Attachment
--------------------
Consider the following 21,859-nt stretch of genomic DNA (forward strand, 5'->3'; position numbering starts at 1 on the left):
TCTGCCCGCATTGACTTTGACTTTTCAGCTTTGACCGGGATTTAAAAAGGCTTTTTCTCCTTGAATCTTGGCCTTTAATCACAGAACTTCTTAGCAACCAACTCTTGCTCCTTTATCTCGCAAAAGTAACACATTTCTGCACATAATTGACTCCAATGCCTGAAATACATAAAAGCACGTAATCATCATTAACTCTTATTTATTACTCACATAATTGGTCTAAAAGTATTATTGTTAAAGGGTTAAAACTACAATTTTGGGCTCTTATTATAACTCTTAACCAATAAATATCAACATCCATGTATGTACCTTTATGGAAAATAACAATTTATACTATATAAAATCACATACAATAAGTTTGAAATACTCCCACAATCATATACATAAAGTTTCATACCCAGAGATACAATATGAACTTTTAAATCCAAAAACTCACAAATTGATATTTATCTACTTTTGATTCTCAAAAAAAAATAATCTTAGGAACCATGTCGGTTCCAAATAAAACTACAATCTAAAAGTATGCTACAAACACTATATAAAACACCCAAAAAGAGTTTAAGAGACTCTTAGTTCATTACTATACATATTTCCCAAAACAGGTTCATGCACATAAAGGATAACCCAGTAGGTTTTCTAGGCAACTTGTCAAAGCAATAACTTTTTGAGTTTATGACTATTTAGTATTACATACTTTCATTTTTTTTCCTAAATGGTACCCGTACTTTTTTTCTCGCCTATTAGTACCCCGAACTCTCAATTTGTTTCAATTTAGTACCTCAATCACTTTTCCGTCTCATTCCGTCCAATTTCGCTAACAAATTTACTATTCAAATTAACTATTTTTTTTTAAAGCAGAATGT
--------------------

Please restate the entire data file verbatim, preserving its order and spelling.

Consider the following 21,859-nt stretch of genomic DNA (forward strand, 5'->3'; position numbering starts at 1 on the left):
TCTGCCCGCATTGACTTTGACTTTTCAGCTTTGACCGGGATTTAAAAAGGCTTTTTCTCCTTGAATCTTGGCCTTTAATCACAGAACTTCTTAGCAACCAACTCTTGCTCCTTTATCTCGCAAAAGTAACACATTTCTGCACATAATTGACTCCAATGCCTGAAATACATAAAAGCACGTAATCATCATTAACTCTTATTTATTACTCACATAATTGGTCTAAAAGTATTATTGTTAAAGGGTTAAAACTACAATTTTGGGCTCTTATTATAACTCTTAACCAATAAATATCAACATCCATGTATGTACCTTTATGGAAAATAACAATTTATACTATATAAAATCACATACAATAAGTTTGAAATACTCCCACAATCATATACATAAAGTTTCATACCCAGAGATACAATATGAACTTTTAAATCCAAAAACTCACAAATTGATATTTATCTACTTTTGATTCTCAAAAAAAAATAATCTTAGGAACCATGTCGGTTCCAAATAAAACTACAATCTAAAAGTATGCTACAAACACTATATAAAACACCCAAAAAGAGTTTAAGAGACTCTTAGTTCATTACTATACATATTTCCCAAAACAGGTTCATGCACATAAAGGATAACCCAGTAGGTTTTCTAGGCAACTTGTCAAAGCAATAACTTTTTGAGTTTATGACTATTTAGTATTACATACTTTCATTTTTTTTCCTAAATGGTACCCGTACTTTTTTTCTCGCCTATTAGTACCCCGAACTCTCAATTTGTTTCAATTTAGTACCTCAATCACTTTTCCGTCTCATTCCGTCCAATTTCGCTAACAAATTTACTATTCAAATTAACTATTTTTTTTTAAAGCAGAATGT